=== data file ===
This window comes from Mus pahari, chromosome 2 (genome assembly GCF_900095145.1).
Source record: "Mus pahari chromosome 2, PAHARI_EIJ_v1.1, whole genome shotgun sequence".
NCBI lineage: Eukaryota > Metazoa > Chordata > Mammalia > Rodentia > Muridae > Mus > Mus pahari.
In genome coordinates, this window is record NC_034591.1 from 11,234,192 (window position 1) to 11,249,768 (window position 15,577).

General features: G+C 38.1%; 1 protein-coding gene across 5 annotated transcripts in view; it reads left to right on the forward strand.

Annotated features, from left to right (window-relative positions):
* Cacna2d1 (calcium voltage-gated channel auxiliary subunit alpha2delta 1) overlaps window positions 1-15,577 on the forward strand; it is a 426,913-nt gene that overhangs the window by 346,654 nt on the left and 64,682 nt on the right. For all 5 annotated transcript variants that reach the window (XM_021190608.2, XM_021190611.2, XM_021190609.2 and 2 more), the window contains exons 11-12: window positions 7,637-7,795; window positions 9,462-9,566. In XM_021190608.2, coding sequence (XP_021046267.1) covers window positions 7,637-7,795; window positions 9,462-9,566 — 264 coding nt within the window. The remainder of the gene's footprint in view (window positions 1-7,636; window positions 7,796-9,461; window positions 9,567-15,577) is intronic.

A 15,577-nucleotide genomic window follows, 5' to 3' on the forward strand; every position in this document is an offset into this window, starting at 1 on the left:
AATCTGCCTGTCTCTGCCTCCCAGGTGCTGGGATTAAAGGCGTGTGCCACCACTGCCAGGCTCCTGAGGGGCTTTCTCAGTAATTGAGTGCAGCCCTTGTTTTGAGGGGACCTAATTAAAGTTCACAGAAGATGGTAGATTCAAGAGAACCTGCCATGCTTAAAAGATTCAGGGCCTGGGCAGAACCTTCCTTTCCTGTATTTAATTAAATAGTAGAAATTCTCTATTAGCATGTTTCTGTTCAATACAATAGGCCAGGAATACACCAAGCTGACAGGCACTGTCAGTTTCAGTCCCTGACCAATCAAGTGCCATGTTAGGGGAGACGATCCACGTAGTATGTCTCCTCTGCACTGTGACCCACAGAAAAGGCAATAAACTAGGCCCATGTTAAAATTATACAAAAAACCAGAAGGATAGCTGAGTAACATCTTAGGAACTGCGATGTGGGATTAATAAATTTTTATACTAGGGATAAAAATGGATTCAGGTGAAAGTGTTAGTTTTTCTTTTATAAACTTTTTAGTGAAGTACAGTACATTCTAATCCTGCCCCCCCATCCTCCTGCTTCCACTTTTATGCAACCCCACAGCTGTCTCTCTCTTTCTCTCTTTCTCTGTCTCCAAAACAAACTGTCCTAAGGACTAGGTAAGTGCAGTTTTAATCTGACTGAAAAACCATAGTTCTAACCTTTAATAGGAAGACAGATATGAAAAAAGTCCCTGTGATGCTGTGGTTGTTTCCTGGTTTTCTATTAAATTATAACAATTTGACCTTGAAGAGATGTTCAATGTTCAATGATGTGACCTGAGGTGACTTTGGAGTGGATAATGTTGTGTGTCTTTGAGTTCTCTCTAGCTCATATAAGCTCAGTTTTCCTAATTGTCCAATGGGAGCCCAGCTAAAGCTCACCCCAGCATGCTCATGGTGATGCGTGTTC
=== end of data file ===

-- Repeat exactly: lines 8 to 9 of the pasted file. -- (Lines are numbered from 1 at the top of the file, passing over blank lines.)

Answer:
A 15,577-nucleotide genomic window follows, 5' to 3' on the forward strand; every position in this document is an offset into this window, starting at 1 on the left:
AATCTGCCTGTCTCTGCCTCCCAGGTGCTGGGATTAAAGGCGTGTGCCACCACTGCCAGGCTCCTGAGGGGCTTTCTCAGTAATTGAGTGCAGCCCTTGTTTTGAGGGGACCTAATTAAAGTTCACAGAAGATGGTAGATTCAAGAGAACCTGCCATGCTTAAAAGATTCAGGGCCTGGGCAGAACCTTCCTTTCCTGTATTTAATTAAATAGTAGAAATTCTCTATTAGCATGTTTCTGTTCAATACAATAGGCCAGGAATACACCAAGCTGACAGGCACTGTCAGTTTCAGTCCCTGACCAATCAAGTGCCATGTTAGGGGAGACGATCCACGTAGTATGTCTCCTCTGCACTGTGACCCACAGAAAAGGCAATAAACTAGGCCCATGTTAAAATTATACAAAAAACCAGAAGGATAGCTGAGTAACATCTTAGGAACTGCGATGTGGGATTAATAAATTTTTATACTAGGGATAAAAATGGATTCAGGTGAAAGTGTTAGTTTTTCTTTTATAAACTTTTTAGTGAAGTACAGTACATTCTAATCCTGCCCCCCCATCCTCCTGCTTCCACTTTTATGCAACCCCACAGCTGTCTCTCTCTTTCTCTCTTTCTCTGTCTCCAAAACAAACTGTCCTAAGGACTAGGTAAGTGCAGTTTTAATCTGACTGAAAAACCATAGTTCTAACCTTTAATAGGAAGACAGATATGAAAAAAGTCCCTGTGATGCTGTGGTTGTTTCCTGGTTTTCTATTAAATTATAACAATTTGACCTTGAAGAGATGTTCAATGTTCAATGATGTGACCTGAGGTGACTTTGGAGTGGATAATGTTGTGTGTCTTTGAGTTCTCTCTAGCTCATATAAGCTCAGTTTTCCTAATTGTCCAATGGGAGCCCAGCTAAAGCTCACCCCAGCATGCTCATGGTGATGCGTGTTC